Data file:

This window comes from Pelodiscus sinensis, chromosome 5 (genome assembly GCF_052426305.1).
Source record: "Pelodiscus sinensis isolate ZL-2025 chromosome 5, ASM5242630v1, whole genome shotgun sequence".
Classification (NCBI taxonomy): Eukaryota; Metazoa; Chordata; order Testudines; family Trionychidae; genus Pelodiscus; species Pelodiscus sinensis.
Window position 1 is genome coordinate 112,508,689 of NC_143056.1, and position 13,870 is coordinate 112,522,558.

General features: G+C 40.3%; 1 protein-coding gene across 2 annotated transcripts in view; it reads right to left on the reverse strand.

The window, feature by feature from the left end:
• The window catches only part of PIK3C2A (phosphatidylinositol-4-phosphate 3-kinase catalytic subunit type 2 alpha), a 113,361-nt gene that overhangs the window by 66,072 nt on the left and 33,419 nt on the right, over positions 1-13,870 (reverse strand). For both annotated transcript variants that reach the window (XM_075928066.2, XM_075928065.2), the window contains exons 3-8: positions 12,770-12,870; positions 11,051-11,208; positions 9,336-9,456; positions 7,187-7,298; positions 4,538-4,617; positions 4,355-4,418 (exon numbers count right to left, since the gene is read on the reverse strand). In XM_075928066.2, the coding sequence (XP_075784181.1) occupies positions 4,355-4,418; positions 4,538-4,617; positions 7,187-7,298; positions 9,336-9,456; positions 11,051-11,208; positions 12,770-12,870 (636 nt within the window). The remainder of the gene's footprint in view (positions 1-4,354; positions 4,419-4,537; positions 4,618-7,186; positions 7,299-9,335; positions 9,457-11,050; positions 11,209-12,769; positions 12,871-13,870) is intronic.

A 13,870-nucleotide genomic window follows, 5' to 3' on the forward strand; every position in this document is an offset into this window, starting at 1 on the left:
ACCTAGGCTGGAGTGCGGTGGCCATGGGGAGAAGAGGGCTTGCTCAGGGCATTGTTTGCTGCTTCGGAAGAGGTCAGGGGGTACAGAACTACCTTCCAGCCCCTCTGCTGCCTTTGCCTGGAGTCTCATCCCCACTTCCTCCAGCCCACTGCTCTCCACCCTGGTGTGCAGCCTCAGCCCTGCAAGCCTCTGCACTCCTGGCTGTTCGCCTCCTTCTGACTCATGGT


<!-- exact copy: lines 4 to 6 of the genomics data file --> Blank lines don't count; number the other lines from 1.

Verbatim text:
Window position 1 is genome coordinate 112,508,689 of NC_143056.1, and position 13,870 is coordinate 112,522,558.

General features: G+C 40.3%; 1 protein-coding gene across 2 annotated transcripts in view; it reads right to left on the reverse strand.

The window, feature by feature from the left end: